Memories can also evoke fear, resurfacing after experiences we would rather not relive. Over a decade after being abducted and tortured, Paula Luttringer returned to Argentina, the land she never wanted to set foot upon again. There, she took up the task of learning photography, which has given her a gift of expressing what before she could not. It has also given other captured women a chance to talk and heal, along with the hope that a spoken history is one that does not repeat itself.
The images are printed larger than life and at a glance, they might seem to merely be etched walls in abandoned buildings. Yet, they provide Luttringer with a metaphor for the marks she feels are still inscribed in her own body and on the bodies of other women who endured torture during the dictatorship's Dirty War thirty years ago.
The first time I saw 'Lamentos de los Muros (The Wailing of the Walls)', I felt trapped. One can feel the suffering and pain in just the few sentences that Luttringer chose to share, of the many hours of recordings by other abducted women.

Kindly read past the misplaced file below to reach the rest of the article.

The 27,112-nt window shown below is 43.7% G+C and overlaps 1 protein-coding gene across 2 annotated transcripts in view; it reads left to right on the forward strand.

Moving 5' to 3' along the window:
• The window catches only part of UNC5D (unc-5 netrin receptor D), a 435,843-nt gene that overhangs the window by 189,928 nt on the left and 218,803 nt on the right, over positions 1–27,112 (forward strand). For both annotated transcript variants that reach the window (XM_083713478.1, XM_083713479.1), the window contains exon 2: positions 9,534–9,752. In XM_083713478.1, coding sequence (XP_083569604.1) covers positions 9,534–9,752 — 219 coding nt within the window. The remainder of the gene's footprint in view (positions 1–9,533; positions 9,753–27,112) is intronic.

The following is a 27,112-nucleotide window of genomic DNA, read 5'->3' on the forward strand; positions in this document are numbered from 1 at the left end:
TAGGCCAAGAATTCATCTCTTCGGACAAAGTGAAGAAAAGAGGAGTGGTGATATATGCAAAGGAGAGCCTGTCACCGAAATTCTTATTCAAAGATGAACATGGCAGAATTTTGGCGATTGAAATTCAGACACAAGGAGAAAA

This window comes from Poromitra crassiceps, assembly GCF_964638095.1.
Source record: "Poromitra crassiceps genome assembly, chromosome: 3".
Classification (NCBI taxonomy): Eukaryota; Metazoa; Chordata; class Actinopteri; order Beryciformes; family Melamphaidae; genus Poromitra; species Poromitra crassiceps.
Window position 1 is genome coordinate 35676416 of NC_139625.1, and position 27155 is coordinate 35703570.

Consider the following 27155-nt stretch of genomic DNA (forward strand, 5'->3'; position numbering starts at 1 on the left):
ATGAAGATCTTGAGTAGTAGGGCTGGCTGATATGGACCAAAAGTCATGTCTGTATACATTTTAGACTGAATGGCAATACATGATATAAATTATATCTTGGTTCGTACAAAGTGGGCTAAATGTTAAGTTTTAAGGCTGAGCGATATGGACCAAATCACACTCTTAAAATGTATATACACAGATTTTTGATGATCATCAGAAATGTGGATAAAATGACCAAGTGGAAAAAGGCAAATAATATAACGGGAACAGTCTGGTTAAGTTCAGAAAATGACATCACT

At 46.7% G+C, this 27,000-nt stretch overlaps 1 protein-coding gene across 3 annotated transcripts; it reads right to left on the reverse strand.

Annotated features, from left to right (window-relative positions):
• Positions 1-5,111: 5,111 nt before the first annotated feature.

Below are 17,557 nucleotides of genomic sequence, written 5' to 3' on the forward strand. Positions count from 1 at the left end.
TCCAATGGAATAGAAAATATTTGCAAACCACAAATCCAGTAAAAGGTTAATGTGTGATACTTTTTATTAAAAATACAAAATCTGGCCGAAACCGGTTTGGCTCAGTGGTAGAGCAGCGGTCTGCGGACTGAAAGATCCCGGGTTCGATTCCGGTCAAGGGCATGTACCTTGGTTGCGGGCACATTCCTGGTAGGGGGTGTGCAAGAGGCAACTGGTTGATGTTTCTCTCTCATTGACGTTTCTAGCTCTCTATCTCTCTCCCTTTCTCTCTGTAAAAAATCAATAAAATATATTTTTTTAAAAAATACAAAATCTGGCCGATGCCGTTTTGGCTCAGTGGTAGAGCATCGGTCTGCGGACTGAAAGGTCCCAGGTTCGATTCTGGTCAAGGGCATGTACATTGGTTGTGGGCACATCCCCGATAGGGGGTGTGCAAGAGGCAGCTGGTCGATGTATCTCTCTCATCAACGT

I imagine these walls and fixtures are still there when she closes her eyes, as if permanently etched-then thankfully I remember that the brain can be kind at times, blocking out the most traumatic of experiences so that a person can better cope. Luttringer explains that for decades she could not bring herself to speak about what happened. Her desire to protect her loved ones from the intensity of it was mixed with overwhelming gaps in memory.
“Memories are moving. My own memories of what happened in my life are not the same today than they were thirty years earlier. When I am working on this project, I’m not talking about what really happened there, I’m talking about what I remember-and for me it’s very interesting to contact other women and talk with them about thirty years later ... what memories last inside them.” (5)